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Sixers season outlook, Part 2: Joel Embiid’s defense, Montrezl Harrell’s fit and rebounding

At this time next week, the Philadelphia 76ers will be practicing at The Citadel in Charleston, SC Today, we are going to continue with the second batch of key questions that I have concerning the Sixers’ on-court product this season.

In case you missed Part 1, it focused on James Harden (who seemed to enjoy himself at The Linc on Monday night) and Tyrese Maxey. Now let’s turn our attention to the team’s MVP candidate and the rest of the frontcourt. Here are questions 6-10:

6. Will Joel Embiid turn up the defensive intensity?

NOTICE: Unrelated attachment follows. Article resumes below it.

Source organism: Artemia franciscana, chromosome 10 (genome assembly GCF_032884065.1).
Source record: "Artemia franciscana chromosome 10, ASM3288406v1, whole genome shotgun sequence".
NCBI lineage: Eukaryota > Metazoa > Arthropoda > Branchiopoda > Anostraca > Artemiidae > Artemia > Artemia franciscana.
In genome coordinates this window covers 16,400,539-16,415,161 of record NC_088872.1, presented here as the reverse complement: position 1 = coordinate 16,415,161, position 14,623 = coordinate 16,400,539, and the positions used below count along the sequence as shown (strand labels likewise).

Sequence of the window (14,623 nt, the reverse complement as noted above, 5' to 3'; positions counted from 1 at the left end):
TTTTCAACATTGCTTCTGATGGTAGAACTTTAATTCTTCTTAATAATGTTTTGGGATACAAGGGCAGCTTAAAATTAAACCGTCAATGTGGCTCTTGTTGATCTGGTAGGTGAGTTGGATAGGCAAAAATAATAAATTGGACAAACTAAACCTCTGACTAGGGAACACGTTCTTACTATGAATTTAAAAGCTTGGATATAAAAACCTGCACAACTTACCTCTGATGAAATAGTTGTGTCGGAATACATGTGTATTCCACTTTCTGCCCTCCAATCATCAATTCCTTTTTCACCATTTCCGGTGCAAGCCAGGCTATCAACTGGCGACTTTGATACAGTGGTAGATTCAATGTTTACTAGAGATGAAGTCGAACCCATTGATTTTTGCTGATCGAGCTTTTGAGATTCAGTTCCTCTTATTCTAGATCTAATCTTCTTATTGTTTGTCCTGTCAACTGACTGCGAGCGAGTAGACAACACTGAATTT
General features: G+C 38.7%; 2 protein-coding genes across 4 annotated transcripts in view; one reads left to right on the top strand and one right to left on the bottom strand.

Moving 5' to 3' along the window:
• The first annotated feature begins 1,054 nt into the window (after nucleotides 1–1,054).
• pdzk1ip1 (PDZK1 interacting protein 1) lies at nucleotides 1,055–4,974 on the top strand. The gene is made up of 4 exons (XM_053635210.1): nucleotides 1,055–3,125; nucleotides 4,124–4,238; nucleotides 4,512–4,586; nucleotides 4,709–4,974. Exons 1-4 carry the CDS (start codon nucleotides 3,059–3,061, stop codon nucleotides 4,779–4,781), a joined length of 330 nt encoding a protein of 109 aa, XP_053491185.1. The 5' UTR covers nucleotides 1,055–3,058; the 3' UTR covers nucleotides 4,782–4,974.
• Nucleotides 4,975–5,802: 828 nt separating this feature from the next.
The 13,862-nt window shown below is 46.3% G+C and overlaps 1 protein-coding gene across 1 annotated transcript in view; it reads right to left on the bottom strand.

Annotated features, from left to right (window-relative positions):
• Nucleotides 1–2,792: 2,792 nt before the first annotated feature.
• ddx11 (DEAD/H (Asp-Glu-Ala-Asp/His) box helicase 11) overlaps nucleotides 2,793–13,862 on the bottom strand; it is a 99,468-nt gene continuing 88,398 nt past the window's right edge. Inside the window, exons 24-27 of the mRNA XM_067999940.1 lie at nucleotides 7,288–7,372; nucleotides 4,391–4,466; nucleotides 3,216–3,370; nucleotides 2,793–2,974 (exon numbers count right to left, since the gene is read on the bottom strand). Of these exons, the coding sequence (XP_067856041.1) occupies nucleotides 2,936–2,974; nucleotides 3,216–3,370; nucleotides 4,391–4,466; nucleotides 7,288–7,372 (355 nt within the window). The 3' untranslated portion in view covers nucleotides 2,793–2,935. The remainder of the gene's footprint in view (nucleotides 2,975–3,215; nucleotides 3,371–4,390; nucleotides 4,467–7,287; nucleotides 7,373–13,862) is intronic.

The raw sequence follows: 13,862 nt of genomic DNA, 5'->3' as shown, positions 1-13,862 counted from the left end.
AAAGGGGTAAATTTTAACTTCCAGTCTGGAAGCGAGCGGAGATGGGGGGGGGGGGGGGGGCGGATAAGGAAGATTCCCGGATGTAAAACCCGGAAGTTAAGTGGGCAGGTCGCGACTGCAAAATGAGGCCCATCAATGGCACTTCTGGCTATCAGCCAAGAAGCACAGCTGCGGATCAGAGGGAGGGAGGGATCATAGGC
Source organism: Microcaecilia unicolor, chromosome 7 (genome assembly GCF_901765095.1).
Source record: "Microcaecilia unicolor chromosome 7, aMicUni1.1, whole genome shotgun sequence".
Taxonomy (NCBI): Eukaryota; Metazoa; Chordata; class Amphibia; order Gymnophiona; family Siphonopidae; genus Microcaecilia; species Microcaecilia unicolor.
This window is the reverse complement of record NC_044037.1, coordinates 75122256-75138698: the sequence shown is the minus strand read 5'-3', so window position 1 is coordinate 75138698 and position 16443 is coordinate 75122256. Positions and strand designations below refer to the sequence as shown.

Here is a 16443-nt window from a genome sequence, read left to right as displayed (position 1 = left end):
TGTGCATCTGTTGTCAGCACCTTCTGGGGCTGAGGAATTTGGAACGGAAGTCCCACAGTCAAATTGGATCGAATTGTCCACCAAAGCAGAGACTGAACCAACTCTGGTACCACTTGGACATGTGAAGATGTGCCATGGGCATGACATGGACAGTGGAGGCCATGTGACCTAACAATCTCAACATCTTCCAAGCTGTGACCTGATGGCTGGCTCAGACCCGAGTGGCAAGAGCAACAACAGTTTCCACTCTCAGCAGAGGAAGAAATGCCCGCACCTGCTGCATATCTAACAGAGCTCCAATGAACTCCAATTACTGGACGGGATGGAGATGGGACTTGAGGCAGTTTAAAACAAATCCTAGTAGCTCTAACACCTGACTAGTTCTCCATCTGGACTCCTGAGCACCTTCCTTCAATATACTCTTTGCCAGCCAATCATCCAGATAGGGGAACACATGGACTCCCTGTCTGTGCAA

After every game last season, Embiid usually said something uniquely insightful. Even after a ho-hum January win over New Orleans, he admitted that he wasn’t playing with the highest intensity level in a disappointing first half.

There is a method to madness. How Embiid has learned to pick his spots and pace himself through an 82-game season is probably the most under-discussed element of a scrutinized career. Finding that pace is a tricky balancing act. When Embiid tries to conserve some energy, it can become obvious to even the untrained eye. The Sixers typically play worse because, well, they have relied on Embiid to do everything. But he also shouldn’t be playing at full throttle for stretches of a grueling season.

As Embiid mentioned in the video above, availability was one of his major goals last season. Mission accomplished: Outside of a three-week COVID-19 absence, he played 68 games and only missed the occasional load management night. That level of durability requires some luck, but also the knowledge of when to step off the gas. The days of Embiid diving into the third row because he’s reduced to a 20-minute limit and won’t play in the next back-to-back are over.